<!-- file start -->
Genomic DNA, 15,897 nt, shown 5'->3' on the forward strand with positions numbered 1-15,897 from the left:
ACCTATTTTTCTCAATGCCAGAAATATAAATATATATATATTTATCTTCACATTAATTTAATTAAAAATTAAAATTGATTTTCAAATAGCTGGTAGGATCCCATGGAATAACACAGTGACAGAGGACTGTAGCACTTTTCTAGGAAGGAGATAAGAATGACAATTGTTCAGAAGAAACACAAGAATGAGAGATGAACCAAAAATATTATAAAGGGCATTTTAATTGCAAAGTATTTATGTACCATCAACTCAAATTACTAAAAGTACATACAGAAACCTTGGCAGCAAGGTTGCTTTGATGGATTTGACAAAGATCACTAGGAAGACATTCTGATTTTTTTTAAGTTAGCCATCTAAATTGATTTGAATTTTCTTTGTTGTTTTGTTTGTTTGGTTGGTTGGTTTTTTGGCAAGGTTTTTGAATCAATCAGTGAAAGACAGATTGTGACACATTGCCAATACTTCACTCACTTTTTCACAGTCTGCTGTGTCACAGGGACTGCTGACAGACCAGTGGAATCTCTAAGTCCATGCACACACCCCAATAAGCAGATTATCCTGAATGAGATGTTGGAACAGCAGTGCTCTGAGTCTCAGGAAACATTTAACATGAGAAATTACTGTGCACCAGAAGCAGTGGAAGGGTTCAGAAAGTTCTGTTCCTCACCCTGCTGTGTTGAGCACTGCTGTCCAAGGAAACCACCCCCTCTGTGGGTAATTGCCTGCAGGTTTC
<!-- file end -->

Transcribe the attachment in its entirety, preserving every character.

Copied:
Genomic DNA, 15,897 nt, shown 5'->3' on the forward strand with positions numbered 1-15,897 from the left:
ACCTATTTTTCTCAATGCCAGAAATATAAATATATATATATTTATCTTCACATTAATTTAATTAAAAATTAAAATTGATTTTCAAATAGCTGGTAGGATCCCATGGAATAACACAGTGACAGAGGACTGTAGCACTTTTCTAGGAAGGAGATAAGAATGACAATTGTTCAGAAGAAACACAAGAATGAGAGATGAACCAAAAATATTATAAAGGGCATTTTAATTGCAAAGTATTTATGTACCATCAACTCAAATTACTAAAAGTACATACAGAAACCTTGGCAGCAAGGTTGCTTTGATGGATTTGACAAAGATCACTAGGAAGACATTCTGATTTTTTTTAAGTTAGCCATCTAAATTGATTTGAATTTTCTTTGTTGTTTTGTTTGTTTGGTTGGTTGGTTTTTTGGCAAGGTTTTTGAATCAATCAGTGAAAGACAGATTGTGACACATTGCCAATACTTCACTCACTTTTTCACAGTCTGCTGTGTCACAGGGACTGCTGACAGACCAGTGGAATCTCTAAGTCCATGCACACACCCCAATAAGCAGATTATCCTGAATGAGATGTTGGAACAGCAGTGCTCTGAGTCTCAGGAAACATTTAACATGAGAAATTACTGTGCACCAGAAGCAGTGGAAGGGTTCAGAAAGTTCTGTTCCTCACCCTGCTGTGTTGAGCACTGCTGTCCAAGGAAACCACCCCCTCTGTGGGTAATTGCCTGCAGGTTTC